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A ten-year time series from Monterey Bay, California: Seasonal, interannual and long-term patterns

R E S U L T S : Seasonal cycle, Interannual variabilities, Long-term trends

Results are taken from a ten-year time series of ship occupations of five major stations in Monterey Bay that began in 1989 and includes data from the 1992-93 and 1997-98 El Niņo’s. The ship observations are supplemented by moored observations of currents and winds. Satellite observations of temperature and ocean color provide spatial coverage. Our primary focus is phytoplankton, the organisms that form the base of the oceanic ecosystem. We report the seasonal mean fields and use these fields to quantitatively assess the consequences of El Niņo as well as long term trends.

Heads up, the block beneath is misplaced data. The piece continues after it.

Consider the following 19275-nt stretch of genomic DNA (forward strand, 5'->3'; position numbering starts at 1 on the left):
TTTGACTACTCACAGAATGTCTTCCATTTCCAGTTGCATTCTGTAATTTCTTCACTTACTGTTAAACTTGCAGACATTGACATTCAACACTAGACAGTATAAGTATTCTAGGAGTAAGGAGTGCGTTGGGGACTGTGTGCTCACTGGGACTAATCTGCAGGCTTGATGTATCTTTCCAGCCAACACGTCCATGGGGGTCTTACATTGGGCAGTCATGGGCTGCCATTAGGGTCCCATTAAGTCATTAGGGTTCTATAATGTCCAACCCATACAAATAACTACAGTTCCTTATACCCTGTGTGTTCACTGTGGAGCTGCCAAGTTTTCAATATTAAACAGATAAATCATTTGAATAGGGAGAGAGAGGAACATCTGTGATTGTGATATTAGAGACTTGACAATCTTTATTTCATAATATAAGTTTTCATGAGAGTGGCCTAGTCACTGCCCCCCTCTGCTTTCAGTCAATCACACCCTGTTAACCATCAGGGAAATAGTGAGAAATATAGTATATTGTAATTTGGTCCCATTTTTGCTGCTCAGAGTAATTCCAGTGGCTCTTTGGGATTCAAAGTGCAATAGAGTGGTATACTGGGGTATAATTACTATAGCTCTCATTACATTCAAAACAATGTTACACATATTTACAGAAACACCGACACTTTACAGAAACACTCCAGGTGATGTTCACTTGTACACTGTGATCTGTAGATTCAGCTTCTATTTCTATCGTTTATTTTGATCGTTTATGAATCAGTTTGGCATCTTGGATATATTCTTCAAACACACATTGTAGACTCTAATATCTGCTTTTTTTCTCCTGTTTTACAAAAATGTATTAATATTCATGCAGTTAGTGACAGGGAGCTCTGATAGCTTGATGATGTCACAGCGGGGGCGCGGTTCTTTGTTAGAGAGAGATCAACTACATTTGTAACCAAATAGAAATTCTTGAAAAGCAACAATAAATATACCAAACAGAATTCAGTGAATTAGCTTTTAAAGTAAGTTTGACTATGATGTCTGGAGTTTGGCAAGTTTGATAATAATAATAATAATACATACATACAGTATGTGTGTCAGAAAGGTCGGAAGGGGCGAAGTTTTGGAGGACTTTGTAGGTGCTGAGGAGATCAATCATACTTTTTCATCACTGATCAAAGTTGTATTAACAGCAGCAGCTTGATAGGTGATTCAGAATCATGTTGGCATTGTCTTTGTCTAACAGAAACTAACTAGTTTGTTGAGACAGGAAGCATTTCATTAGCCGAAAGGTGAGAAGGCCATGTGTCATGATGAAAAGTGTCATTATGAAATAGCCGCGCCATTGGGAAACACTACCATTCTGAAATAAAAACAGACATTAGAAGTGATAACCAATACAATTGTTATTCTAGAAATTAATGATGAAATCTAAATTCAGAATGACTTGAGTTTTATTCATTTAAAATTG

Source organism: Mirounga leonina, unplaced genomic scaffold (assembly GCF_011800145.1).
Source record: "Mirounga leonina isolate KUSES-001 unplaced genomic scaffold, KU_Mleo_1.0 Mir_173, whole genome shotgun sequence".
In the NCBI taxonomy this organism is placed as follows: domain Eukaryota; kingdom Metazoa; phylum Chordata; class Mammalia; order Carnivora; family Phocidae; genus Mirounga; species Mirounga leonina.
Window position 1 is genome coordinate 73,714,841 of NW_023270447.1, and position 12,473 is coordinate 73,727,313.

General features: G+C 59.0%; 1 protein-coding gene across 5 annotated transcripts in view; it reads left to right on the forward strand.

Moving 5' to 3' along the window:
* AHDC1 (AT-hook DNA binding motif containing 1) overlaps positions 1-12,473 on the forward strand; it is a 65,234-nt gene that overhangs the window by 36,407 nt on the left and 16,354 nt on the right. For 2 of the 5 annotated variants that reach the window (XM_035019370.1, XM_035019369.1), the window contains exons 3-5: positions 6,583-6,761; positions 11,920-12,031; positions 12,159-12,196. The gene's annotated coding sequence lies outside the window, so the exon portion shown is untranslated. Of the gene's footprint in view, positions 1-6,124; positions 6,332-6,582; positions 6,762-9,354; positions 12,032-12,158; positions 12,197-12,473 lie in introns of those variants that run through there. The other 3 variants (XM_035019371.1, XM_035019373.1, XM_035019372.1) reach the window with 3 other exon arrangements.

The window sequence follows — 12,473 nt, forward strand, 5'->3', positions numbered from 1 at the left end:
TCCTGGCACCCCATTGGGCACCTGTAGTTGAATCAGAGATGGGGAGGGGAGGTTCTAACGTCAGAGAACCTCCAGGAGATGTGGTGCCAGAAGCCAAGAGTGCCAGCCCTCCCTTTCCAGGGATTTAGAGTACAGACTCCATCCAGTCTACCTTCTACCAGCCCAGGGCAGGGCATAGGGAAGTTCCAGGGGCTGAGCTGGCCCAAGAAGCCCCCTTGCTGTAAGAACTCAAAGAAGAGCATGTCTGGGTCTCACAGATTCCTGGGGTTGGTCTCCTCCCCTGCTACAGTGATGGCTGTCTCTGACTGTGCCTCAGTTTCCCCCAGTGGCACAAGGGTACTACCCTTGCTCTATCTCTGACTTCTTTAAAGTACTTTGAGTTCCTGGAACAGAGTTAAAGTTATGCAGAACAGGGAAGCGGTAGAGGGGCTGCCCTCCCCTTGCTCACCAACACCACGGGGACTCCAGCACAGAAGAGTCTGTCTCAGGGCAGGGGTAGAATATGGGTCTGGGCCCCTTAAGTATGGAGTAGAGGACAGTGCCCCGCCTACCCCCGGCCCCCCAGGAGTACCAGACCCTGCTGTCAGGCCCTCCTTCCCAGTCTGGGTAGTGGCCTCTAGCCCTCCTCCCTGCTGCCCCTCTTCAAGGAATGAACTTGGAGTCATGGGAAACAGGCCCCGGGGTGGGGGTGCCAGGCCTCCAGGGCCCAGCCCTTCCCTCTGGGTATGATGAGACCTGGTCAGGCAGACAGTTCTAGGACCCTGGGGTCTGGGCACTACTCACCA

SUMMARY

There is clear physical-biological coupling in the time series, starting with the seasonal cycle. There appears a maximum in nutrients, centric diatoms, chlorophyll and primary production associated with the upwelling season. The so-called oceanic and winter seasons also have characteristic physics and biology. During the warmer El Niņo years chlorophyll levels dropped (-19% in 1992 and -21% in 1997), and during colder years levels have risen (+19% in 1991 and +11% in 1994). Results indicate sea surface temperature has gradually risen over the course of the ten-year study, while chlorophyll, primary production and subsurface nitrate levels are decreasing.

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 Last Updated: Friday, June 23, 2000